Rao, Shobha, Kanade, Asawari N., Yajnik, Chittaranjan S. and Fall, Caroline H.D.
Seasonality in maternal intake and activity influences pregnancy outcome among rural Indian mothers: Pune Maternal Nutrition Study
International Journal of Epidemiology, 38, (4), . (doi:10.1093/ije/dyp223).
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Background Farming populations from developing countries are exposed to seasonal energy stress due to variations in food availability and energy output related to agricultural activities. This study aims to examine the impact of seasonality in maternal intake and activity on neonatal size.
Methods Maternal anthropometry, dietary intakes (24-h recall and food-frequency questionnaire) and activity pattern (questionnaire) at 18 ± 2 and 28 ± 2 weeks gestation, and neonatal anthropometry, were measured in a prospective study of 797 rural Indian women.
Results Maternal energy and protein intakes were inadequate (70% of recommended dietary allowance). Both intake and activity showed seasonal variation (P = 0.001), with peak values in winter i.e. during harvest, at 18 weeks (median energy 1863 kcal/day, protein 47.5 g/day) and 28 weeks (median energy 1687 kcal/day, protein 43.7 g/day), coinciding with the maximum maternal activity (median score 86.1 at 18 weeks and 79.5 at 28 weeks). Mean birth weight and length (adjusted for pre-pregnant weight, parity, gestation and sex) of babies was highest in summer (peak at February 2733 g, 48.6 cm, respectively) and lowest in winter (nadir at January 2591 g, 47.1 cm, respectively). Regression analysis showed that maternal intake at 18th week had a positive association (P = 0.05), maternal activity at 28th week had a negative association (P = 0.002) and exposure (in weeks) to winter during gestation had a positive association (P = 0.04) with birth size. Furthermore, higher maternal intakes, coupled with lower maternal activity in late gestation were associated with higher birth weight, especially during winter.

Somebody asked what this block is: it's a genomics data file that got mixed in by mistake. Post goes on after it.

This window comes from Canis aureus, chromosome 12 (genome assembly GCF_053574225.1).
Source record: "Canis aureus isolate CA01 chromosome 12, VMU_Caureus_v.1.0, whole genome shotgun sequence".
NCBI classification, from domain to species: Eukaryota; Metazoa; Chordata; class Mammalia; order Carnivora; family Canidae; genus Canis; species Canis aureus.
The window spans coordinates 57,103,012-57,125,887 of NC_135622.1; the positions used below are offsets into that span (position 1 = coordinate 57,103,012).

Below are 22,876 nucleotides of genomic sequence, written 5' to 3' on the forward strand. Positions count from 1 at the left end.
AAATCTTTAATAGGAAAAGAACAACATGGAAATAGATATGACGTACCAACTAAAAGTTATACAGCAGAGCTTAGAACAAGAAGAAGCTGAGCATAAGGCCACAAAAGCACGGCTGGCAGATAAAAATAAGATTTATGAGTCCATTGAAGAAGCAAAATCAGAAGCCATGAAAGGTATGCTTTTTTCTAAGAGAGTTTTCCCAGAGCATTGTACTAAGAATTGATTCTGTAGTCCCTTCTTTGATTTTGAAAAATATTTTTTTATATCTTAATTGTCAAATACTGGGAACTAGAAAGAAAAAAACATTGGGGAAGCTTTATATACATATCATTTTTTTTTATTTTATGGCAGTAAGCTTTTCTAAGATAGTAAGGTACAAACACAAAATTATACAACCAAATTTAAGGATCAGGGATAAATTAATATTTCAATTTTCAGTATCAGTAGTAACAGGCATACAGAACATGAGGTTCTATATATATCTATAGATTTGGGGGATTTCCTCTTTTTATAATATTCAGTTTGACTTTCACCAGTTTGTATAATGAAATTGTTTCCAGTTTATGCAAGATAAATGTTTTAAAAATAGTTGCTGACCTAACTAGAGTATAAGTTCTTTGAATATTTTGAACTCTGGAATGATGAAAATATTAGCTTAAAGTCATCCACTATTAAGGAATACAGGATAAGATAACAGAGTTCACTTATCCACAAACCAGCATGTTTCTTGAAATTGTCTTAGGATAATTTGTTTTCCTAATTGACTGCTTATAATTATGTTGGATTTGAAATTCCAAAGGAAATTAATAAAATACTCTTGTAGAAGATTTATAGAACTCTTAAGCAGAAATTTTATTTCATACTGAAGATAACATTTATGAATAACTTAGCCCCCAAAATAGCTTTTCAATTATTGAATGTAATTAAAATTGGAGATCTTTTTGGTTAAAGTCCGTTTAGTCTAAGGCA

Conclusions If causal, these observations indicate that complete exposure (16 weeks) to the winter season (harvest-time) in late gestation could increase birth weight by 90 g in poor farming communities in rural India, and the benefit would increase further by lowering maternal activity. Our results underscore the importance of considering seasonality in planning targeted intervention strategies in such settings.
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